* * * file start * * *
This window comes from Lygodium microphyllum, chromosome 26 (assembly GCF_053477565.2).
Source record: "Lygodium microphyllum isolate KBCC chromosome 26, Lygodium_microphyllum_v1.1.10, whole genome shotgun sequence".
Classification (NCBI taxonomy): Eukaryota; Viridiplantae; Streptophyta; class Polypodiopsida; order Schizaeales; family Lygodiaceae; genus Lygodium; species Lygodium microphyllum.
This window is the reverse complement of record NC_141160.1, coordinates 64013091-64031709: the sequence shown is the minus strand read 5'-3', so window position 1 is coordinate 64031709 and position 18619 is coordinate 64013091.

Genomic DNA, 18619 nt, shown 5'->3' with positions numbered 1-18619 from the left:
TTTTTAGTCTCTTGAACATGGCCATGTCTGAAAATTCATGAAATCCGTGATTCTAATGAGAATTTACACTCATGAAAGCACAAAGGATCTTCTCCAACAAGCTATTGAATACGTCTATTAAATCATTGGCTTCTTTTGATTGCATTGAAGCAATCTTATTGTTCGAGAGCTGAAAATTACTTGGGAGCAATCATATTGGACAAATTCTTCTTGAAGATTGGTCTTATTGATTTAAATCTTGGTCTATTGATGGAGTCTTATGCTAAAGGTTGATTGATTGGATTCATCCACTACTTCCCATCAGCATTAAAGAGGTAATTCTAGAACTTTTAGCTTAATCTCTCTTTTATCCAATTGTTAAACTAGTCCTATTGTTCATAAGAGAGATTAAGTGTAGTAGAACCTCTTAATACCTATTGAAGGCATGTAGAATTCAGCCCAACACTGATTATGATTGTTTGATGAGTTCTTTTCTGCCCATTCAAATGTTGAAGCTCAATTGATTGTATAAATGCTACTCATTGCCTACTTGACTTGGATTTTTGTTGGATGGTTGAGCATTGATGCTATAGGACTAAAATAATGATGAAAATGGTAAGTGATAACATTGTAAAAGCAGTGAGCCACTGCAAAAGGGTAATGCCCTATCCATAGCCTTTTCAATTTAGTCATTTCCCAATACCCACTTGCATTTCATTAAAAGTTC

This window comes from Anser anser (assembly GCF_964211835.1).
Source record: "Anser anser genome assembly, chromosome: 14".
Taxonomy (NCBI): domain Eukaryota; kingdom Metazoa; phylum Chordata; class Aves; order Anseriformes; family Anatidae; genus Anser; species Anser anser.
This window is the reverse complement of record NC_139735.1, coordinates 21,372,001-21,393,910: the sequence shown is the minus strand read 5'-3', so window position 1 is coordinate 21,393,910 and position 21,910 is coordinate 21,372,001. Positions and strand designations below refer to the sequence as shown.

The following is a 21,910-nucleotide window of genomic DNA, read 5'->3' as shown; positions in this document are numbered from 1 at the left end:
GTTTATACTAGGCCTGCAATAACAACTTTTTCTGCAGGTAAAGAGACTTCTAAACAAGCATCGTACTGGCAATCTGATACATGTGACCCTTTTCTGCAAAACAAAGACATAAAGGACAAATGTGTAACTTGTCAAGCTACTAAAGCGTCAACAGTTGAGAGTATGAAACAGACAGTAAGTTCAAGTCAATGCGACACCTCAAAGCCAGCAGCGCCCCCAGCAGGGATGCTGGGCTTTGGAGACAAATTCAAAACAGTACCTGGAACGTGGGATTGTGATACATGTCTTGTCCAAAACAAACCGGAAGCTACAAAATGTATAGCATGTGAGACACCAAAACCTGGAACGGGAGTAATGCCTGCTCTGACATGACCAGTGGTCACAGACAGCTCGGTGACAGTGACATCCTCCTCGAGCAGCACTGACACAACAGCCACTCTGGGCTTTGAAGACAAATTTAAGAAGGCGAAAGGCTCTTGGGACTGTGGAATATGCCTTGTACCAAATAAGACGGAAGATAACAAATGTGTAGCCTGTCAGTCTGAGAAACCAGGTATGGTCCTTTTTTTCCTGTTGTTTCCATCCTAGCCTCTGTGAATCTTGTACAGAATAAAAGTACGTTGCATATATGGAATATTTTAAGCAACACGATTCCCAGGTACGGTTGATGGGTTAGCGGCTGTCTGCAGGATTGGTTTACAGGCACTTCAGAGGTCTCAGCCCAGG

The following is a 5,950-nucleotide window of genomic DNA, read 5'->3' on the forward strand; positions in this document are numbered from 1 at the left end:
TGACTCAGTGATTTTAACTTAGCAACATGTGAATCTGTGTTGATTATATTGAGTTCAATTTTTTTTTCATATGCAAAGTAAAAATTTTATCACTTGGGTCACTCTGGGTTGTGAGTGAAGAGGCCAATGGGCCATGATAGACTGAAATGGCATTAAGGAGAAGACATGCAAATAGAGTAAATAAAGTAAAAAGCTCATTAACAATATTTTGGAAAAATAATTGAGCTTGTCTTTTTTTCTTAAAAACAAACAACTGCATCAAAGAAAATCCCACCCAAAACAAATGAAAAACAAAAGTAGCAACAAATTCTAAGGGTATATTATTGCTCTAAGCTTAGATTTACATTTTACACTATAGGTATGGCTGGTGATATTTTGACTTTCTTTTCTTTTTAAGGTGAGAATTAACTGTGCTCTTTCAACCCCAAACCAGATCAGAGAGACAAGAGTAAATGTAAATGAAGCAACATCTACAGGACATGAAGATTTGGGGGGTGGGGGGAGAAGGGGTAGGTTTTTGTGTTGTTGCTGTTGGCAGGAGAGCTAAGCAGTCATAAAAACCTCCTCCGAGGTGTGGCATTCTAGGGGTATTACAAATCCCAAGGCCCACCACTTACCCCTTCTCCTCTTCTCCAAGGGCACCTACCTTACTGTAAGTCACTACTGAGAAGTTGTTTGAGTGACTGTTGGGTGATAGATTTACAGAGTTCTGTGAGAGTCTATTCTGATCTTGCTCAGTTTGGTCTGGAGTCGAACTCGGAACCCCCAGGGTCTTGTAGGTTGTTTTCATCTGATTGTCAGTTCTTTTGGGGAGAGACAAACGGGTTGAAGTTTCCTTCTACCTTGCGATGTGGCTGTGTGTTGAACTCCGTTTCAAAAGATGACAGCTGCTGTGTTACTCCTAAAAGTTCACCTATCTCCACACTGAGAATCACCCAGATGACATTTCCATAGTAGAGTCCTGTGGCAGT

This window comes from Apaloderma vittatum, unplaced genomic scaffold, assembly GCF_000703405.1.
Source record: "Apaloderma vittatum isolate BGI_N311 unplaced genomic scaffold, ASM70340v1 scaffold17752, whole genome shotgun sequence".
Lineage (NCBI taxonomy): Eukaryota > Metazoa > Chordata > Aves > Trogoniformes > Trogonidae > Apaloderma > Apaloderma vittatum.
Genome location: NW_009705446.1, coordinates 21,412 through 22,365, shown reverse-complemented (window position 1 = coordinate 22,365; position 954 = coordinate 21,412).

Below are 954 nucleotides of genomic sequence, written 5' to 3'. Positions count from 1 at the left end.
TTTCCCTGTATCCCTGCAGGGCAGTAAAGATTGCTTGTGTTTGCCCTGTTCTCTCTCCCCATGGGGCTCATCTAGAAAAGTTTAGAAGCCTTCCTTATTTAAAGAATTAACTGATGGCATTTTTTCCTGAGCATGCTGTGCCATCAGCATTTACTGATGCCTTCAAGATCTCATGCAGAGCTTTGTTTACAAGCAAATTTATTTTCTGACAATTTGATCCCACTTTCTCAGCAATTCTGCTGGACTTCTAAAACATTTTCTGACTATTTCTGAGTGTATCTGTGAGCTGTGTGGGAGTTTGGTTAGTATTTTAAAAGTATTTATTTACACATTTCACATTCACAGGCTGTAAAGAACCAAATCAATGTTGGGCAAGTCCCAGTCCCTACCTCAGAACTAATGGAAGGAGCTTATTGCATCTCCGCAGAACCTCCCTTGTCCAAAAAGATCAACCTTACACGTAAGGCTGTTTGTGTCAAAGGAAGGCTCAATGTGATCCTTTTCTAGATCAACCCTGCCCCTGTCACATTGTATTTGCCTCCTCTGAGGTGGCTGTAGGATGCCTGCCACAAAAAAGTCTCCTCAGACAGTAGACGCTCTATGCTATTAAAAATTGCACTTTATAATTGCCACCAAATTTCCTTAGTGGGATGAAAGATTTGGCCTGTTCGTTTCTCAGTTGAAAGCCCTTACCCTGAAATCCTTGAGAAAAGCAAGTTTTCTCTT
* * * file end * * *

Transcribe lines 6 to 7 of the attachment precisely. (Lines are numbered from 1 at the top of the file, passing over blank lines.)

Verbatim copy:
TTTTTAGTCTCTTGAACATGGCCATGTCTGAAAATTCATGAAATCCGTGATTCTAATGAGAATTTACACTCATGAAAGCACAAAGGATCTTCTCCAACAAGCTATTGAATACGTCTATTAAATCATTGGCTTCTTTTGATTGCATTGAAGCAATCTTATTGTTCGAGAGCTGAAAATTACTTGGGAGCAATCATATTGGACAAATTCTTCTTGAAGATTGGTCTTATTGATTTAAATCTTGGTCTATTGATGGAGTCTTATGCTAAAGGTTGATTGATTGGATTCATCCACTACTTCCCATCAGCATTAAAGAGGTAATTCTAGAACTTTTAGCTTAATCTCTCTTTTATCCAATTGTTAAACTAGTCCTATTGTTCATAAGAGAGATTAAGTGTAGTAGAACCTCTTAATACCTATTGAAGGCATGTAGAATTCAGCCCAACACTGATTATGATTGTTTGATGAGTTCTTTTCTGCCCATTCAAATGTTGAAGCTCAATTGATTGTATAAATGCTACTCATTGCCTACTTGACTTGGATTTTTGTTGGATGGTTGAGCATTGATGCTATAGGACTAAAATAATGATGAAAATGGTAAGTGATAACATTGTAAAAGCAGTGAGCCACTGCAAAAGGGTAATGCCCTATCCATAGCCTTTTCAATTTAGTCATTTCCCAATACCCACTTGCATTTCATTAAAAGTTC

This window comes from Anser anser (assembly GCF_964211835.1).